All relevant details on EC3101 are in the syllabus The morning office hours on Tuesday will start from the third week of lectures t tf th thi d k fl t

Important Highlights Important Highlights

• Text book: Intermediate Microeconomics: A modern h approach by Hal R. Varian (8th edition) One midterm and one final exam Please do not email material, lecture or exam related questions. Post your questions precisely on IVLE Forum or ask during office hours. during office hours Read the syllabus very carefully. Please turn off the sounds of your mobiles, laptops and other Please turn off the sounds of your mobiles laptops and other devices during lectures and tutorials.

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What is EC 3101 about? What is EC 3101 about?

• Microeconomic theory is about modeling Microeconomic theory is about modeling individual consumer and firm behavior in a way that allows quantitative analysis th t ll tit ti l i • EC 3101 will be a transition from graphical to g p mathematical analysis, and cover new topics

Breaking the market Breaking the market

• The market consists of

– The demand side – Th The supply side l id – Government

• Demand side consists of consumers Demand side consists of consumers – Consumer’s choice

• Supply side consists of

– Firm’s choice Firm s choice

Chapter Two

Budget Constraint on Choice Budget Constraint on Choice

See Sections 3.2 (and other relevant chapter 3) from Pindyck and Rubinfeld (6th edition) to recall material from EC2101 before you come to the lecture

Budget Constraints Budget Constraints

• Consumption bundle containing x1 slices of p pizza, x2 cans of coke and so on up to xn units p of commodity n: (x1, x2, … , xn)

• Commodity prices: (p1, p2, … , pn)

Budget Constraints Budget Constraints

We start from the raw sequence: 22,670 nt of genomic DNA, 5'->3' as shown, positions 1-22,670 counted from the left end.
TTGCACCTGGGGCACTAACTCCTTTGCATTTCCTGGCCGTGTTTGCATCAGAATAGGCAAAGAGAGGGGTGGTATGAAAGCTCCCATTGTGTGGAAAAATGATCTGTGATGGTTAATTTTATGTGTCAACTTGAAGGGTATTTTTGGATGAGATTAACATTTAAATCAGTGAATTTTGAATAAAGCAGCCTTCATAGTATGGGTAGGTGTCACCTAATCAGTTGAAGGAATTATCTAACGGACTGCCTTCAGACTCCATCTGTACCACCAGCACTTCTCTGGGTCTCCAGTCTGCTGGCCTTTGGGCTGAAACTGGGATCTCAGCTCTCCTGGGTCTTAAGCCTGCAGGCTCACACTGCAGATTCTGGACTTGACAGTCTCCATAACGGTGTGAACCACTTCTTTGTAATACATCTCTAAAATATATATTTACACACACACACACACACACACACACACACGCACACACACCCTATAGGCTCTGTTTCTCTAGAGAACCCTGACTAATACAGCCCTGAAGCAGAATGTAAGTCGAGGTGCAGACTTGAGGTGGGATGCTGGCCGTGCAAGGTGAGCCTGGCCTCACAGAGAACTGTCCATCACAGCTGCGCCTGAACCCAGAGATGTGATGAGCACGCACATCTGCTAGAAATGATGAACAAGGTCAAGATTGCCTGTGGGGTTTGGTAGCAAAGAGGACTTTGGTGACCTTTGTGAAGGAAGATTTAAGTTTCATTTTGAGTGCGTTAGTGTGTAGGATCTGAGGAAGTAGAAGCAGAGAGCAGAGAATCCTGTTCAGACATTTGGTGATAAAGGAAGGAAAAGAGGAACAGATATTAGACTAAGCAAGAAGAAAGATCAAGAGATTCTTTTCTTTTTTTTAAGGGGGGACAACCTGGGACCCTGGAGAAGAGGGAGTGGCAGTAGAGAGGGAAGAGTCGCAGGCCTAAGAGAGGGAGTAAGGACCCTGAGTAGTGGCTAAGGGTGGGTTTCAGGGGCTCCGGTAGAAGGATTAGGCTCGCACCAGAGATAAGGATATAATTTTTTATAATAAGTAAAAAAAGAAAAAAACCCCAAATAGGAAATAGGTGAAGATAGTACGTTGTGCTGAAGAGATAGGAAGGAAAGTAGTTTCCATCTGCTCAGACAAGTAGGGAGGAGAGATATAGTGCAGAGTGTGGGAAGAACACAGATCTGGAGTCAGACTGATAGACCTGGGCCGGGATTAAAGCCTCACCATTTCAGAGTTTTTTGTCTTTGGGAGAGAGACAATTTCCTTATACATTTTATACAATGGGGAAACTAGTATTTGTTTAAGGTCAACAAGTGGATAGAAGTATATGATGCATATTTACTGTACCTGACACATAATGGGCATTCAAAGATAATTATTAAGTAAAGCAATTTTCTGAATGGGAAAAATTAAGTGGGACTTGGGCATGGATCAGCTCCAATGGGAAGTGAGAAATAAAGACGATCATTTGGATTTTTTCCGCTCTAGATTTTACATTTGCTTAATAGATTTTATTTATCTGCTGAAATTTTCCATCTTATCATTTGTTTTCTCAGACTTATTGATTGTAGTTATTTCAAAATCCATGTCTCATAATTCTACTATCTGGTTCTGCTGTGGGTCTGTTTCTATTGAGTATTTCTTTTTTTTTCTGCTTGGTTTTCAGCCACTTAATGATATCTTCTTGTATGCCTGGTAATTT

• Q: When is a bundle (x1, … , xn) affordable at p prices (p1, … , pn)? (p p) • A: Affordable when p1x1 + + pnxn m + … + p where m is the consumer’s (disposable) income.

Budget Set and Constraint for Two Commodities

x2 m /p2 Budget constraint is p1x1 + p2x2 = m the collection of all affordable bundles. bundles Budget Set S t m /p1 p x1

Higher income (m) gives more choice Higher income (m) gives more choice x2

Original g budget set x1

Lower income gives fewer choices? L i i f h i ?

x2

New, Ne smaller budget set x1

Effect as p1 decreases from p1’ to p p p1”?

x2 m/p2 -p1’/p2 p p Original budget set m/p1’ m/p1” x1

Chapter Three

Preferences

See sections 3.1, etc., from Pindyck and Rubinfeld (6th edition) to recall material from EC2101 from EC2101

Tools to Describe Preferences Tools to Describe Preferences • An individual’s demand is constructed by

– Taking given prices – Figuring out what quantities the consumer will choose h h ll h

• Consumer choice depends on which bundles he prefers over which other bundles f hi h h b dl • A visual description of his preference over bundles is given by indifference curves • Let us see how the indifference curves come about

Preference Relations Preference Relations

• Comparing two different consumption p g p bundles, x and y: – strict preference: x is more preferred than y strict preference: x is more preferred than y. – weak preference: x is at least as preferred as y. – indifference: x is exactly as preferred as y.

• They are ordinal relations; i.e. they state only y ; y y the order in which bundles are preferred.

Preference Relations Preference Relations

denotes strict preference so y p y x y means that bundle x is preferred strictly to bundle y. denotes indifference; x y means x and y • denotes indifference; x y means x and y are equally preferred. • d denotes weak preference; t k f x y means x is preferred at least as much as y. •

Preference Relations Preference Relations

• x y and y x imply x y. •...